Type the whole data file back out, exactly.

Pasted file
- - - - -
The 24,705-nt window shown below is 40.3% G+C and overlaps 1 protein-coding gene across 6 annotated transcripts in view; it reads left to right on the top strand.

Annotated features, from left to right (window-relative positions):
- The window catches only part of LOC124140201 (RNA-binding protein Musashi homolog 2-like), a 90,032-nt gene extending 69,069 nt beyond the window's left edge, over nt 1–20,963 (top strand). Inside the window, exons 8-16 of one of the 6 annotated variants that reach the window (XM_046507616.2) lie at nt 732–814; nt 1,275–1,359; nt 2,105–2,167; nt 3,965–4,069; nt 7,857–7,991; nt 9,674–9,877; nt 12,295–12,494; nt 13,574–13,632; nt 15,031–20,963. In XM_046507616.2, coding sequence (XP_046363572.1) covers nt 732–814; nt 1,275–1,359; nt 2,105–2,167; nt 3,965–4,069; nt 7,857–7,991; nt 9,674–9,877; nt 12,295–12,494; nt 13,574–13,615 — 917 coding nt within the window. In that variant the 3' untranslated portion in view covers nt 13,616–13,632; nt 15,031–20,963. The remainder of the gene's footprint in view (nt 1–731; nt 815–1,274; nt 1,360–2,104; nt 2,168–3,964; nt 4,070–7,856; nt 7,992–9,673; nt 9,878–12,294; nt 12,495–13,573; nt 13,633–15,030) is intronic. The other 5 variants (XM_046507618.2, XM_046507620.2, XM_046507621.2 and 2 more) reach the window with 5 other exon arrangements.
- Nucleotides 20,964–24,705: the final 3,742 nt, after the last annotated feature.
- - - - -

The 24,705-nt window shown below is 40.3% G+C and overlaps 1 protein-coding gene across 6 annotated transcripts in view; it reads left to right on the top strand.

Annotated features, from left to right (window-relative positions):
- The window catches only part of LOC124140201 (RNA-binding protein Musashi homolog 2-like), a 90,032-nt gene extending 69,069 nt beyond the window's left edge, over nt 1–20,963 (top strand). Inside the window, exons 8-16 of one of the 6 annotated variants that reach the window (XM_046507616.2) lie at nt 732–814; nt 1,275–1,359; nt 2,105–2,167; nt 3,965–4,069; nt 7,857–7,991; nt 9,674–9,877; nt 12,295–12,494; nt 13,574–13,632; nt 15,031–20,963. In XM_046507616.2, coding sequence (XP_046363572.1) covers nt 732–814; nt 1,275–1,359; nt 2,105–2,167; nt 3,965–4,069; nt 7,857–7,991; nt 9,674–9,877; nt 12,295–12,494; nt 13,574–13,615 — 917 coding nt within the window. In that variant the 3' untranslated portion in view covers nt 13,616–13,632; nt 15,031–20,963. The remainder of the gene's footprint in view (nt 1–731; nt 815–1,274; nt 1,360–2,104; nt 2,168–3,964; nt 4,070–7,856; nt 7,992–9,673; nt 9,878–12,294; nt 12,495–13,573; nt 13,633–15,030) is intronic. The other 5 variants (XM_046507618.2, XM_046507620.2, XM_046507621.2 and 2 more) reach the window with 5 other exon arrangements.
- Nucleotides 20,964–24,705: the final 3,742 nt, after the last annotated feature.